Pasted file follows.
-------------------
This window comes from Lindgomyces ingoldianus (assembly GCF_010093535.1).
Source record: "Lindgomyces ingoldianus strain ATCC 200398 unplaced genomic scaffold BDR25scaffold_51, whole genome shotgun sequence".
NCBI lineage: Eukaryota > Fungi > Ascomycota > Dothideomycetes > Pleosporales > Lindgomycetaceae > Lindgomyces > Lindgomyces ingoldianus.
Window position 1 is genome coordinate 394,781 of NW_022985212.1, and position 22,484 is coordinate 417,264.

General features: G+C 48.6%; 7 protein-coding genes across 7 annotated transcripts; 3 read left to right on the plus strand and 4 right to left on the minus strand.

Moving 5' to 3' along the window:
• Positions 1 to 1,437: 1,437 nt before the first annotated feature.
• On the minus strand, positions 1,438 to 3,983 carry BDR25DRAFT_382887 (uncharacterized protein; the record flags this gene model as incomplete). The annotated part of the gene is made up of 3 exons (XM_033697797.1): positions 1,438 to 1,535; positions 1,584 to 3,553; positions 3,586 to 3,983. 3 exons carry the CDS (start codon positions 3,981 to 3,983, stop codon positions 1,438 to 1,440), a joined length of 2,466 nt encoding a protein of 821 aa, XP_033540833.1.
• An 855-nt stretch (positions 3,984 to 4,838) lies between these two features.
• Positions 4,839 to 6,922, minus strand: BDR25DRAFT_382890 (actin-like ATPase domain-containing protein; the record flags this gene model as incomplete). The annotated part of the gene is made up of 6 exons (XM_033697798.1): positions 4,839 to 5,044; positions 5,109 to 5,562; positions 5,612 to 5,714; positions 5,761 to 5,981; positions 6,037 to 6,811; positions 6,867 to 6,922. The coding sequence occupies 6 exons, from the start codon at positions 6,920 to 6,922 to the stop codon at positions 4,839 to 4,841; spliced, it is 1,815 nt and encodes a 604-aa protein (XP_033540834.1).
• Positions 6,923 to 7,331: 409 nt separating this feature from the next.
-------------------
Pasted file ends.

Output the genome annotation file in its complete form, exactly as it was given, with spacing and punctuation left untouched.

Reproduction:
This window comes from Lindgomyces ingoldianus (assembly GCF_010093535.1).
Source record: "Lindgomyces ingoldianus strain ATCC 200398 unplaced genomic scaffold BDR25scaffold_51, whole genome shotgun sequence".
NCBI lineage: Eukaryota > Fungi > Ascomycota > Dothideomycetes > Pleosporales > Lindgomycetaceae > Lindgomyces > Lindgomyces ingoldianus.
Window position 1 is genome coordinate 394,781 of NW_022985212.1, and position 22,484 is coordinate 417,264.

General features: G+C 48.6%; 7 protein-coding genes across 7 annotated transcripts; 3 read left to right on the plus strand and 4 right to left on the minus strand.

Moving 5' to 3' along the window:
• Positions 1 to 1,437: 1,437 nt before the first annotated feature.
• On the minus strand, positions 1,438 to 3,983 carry BDR25DRAFT_382887 (uncharacterized protein; the record flags this gene model as incomplete). The annotated part of the gene is made up of 3 exons (XM_033697797.1): positions 1,438 to 1,535; positions 1,584 to 3,553; positions 3,586 to 3,983. 3 exons carry the CDS (start codon positions 3,981 to 3,983, stop codon positions 1,438 to 1,440), a joined length of 2,466 nt encoding a protein of 821 aa, XP_033540833.1.
• An 855-nt stretch (positions 3,984 to 4,838) lies between these two features.
• Positions 4,839 to 6,922, minus strand: BDR25DRAFT_382890 (actin-like ATPase domain-containing protein; the record flags this gene model as incomplete). The annotated part of the gene is made up of 6 exons (XM_033697798.1): positions 4,839 to 5,044; positions 5,109 to 5,562; positions 5,612 to 5,714; positions 5,761 to 5,981; positions 6,037 to 6,811; positions 6,867 to 6,922. The coding sequence occupies 6 exons, from the start codon at positions 6,920 to 6,922 to the stop codon at positions 4,839 to 4,841; spliced, it is 1,815 nt and encodes a 604-aa protein (XP_033540834.1).
• Positions 6,923 to 7,331: 409 nt separating this feature from the next.